The publication of the federal notification of the sale prompted top Republican Senator Rand Paul to ask his colleagues to join him in opposing the deal. He said the time had come to demand accountability from Pakistan whose “coziness” with terrorists has harmed the US military.
The notification published by the federal register on Saturday said: “This proposed sale contributes to US foreign policy objectives and national security goals by helping to improve the security of a strategic partner in South Asia.”
The cost of the F-16s is estimated to be nearly $700 million, the notification said, adding the Pakistan government had requested the sale.
The US notification said the sale involved the release of “sensitive technology” to Pakistan. The jets are equipped with advanced avionics, a digital flight control system and external electronic warfare equipment.
Pakistan’s foreign policy chief Sartaj Aziz said this week that his country had initially sought 18 F-16s but was purchasing just eight because of a “financing problem”.
“In the last five years, Pakistan Air Force has been saving US assistance to be able to finance these F-16s. That is why the administration has recommended that these should be sold because it is a very critical part of our counter-terrorism operation,” he said.
Next week I'm introducing a resolution to stop the sale of F-16s to Pakistan! Call your Senators and urge support! pic.twitter.com/JkwdPMAPub— Dr. Rand Paul (@RandPaul) March 4, 2016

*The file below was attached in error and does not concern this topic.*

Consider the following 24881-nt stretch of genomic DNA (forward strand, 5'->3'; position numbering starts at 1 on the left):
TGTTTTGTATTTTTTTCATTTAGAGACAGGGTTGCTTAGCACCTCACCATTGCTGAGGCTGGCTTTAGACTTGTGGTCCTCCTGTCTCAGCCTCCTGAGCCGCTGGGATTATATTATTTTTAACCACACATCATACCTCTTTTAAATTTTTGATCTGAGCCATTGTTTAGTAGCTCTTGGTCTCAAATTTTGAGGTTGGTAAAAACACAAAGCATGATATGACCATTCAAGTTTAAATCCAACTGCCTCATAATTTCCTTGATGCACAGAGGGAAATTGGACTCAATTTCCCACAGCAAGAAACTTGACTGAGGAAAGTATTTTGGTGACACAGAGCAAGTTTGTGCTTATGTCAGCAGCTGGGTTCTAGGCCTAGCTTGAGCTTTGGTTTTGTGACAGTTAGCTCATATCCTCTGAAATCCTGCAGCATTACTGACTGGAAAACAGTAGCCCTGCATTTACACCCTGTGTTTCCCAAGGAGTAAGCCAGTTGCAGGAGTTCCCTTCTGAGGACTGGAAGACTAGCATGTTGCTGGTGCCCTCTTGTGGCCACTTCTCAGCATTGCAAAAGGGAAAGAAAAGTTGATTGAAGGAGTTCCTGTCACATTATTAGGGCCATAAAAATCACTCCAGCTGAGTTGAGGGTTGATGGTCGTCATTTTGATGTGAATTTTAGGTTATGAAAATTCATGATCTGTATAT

Opposing the sale, Rand Paul said he had introduced a resolution in the Senate to block the deal. He plans to use the Arms Export Control Act of 1976, which has not been invoked in decades, to force lawmakers to vote on the state department’s approval of the sale.
“Selling military hardware to Pakistan — with a generous subsidy from American taxpayers — is no way to convince them to become responsible players in the international community and assist in the fight against terrorism,” Paul said.
“It is past time to stand up and demand greater accountability from Pakistan — that it fully severs its ties with terrorist organisations, and that it respect the rights of its own people,” he said in an official correspondence to other members of the Senate.
If Paul’s resolution is passed by the Senate, it will prohibit the sale of F-16s and additional defence equipment to Pakistan.
“Why should the US consider selling major defence items to Pakistan whose allegiance to the Afghan Taliban and the Haqqani network is well-known,” he said.
Senator John McCain, chairman of the powerful Armed Services Committee, too has voiced concerns over the sale. House Foreign Affairs Subcommittee on Asia and the Pacific chairman Matt Salmon said the sale was “extremely problematic in light of the Pakistani military’s widely alleged complicity in terrorist violence...”
Representatives Ted Poe and Tulsi Gabbard sent a letter to Kerry last month, citing Pakistan’s duplicitous nature.